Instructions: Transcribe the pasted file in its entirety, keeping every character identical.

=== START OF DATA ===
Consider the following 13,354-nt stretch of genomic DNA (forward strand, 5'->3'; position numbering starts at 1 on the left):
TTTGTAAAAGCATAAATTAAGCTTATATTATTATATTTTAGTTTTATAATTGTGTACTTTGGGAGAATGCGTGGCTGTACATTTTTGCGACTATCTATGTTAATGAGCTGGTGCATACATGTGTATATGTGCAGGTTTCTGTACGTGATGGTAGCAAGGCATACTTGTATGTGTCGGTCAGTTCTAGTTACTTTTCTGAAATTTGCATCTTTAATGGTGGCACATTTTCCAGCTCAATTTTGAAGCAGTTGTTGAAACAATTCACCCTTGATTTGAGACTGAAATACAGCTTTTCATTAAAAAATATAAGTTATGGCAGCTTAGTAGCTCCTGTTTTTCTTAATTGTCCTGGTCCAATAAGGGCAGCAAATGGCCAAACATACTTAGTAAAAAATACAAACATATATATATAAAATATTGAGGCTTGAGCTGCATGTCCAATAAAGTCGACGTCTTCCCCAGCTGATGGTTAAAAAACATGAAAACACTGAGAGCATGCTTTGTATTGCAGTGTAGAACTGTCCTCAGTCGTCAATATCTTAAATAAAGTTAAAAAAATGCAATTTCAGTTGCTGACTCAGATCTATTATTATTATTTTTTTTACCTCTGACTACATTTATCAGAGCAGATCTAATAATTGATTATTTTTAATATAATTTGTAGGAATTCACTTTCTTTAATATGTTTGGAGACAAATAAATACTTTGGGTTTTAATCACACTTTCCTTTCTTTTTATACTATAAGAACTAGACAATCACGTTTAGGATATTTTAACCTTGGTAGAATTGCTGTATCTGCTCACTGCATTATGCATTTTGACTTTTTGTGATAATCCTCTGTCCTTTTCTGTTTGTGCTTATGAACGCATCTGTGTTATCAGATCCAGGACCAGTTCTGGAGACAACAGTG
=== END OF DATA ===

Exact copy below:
Consider the following 13,354-nt stretch of genomic DNA (forward strand, 5'->3'; position numbering starts at 1 on the left):
TTTGTAAAAGCATAAATTAAGCTTATATTATTATATTTTAGTTTTATAATTGTGTACTTTGGGAGAATGCGTGGCTGTACATTTTTGCGACTATCTATGTTAATGAGCTGGTGCATACATGTGTATATGTGCAGGTTTCTGTACGTGATGGTAGCAAGGCATACTTGTATGTGTCGGTCAGTTCTAGTTACTTTTCTGAAATTTGCATCTTTAATGGTGGCACATTTTCCAGCTCAATTTTGAAGCAGTTGTTGAAACAATTCACCCTTGATTTGAGACTGAAATACAGCTTTTCATTAAAAAATATAAGTTATGGCAGCTTAGTAGCTCCTGTTTTTCTTAATTGTCCTGGTCCAATAAGGGCAGCAAATGGCCAAACATACTTAGTAAAAAATACAAACATATATATATAAAATATTGAGGCTTGAGCTGCATGTCCAATAAAGTCGACGTCTTCCCCAGCTGATGGTTAAAAAACATGAAAACACTGAGAGCATGCTTTGTATTGCAGTGTAGAACTGTCCTCAGTCGTCAATATCTTAAATAAAGTTAAAAAAATGCAATTTCAGTTGCTGACTCAGATCTATTATTATTATTTTTTTTACCTCTGACTACATTTATCAGAGCAGATCTAATAATTGATTATTTTTAATATAATTTGTAGGAATTCACTTTCTTTAATATGTTTGGAGACAAATAAATACTTTGGGTTTTAATCACACTTTCCTTTCTTTTTATACTATAAGAACTAGACAATCACGTTTAGGATATTTTAACCTTGGTAGAATTGCTGTATCTGCTCACTGCATTATGCATTTTGACTTTTTGTGATAATCCTCTGTCCTTTTCTGTTTGTGCTTATGAACGCATCTGTGTTATCAGATCCAGGACCAGTTCTGGAGACAACAGTG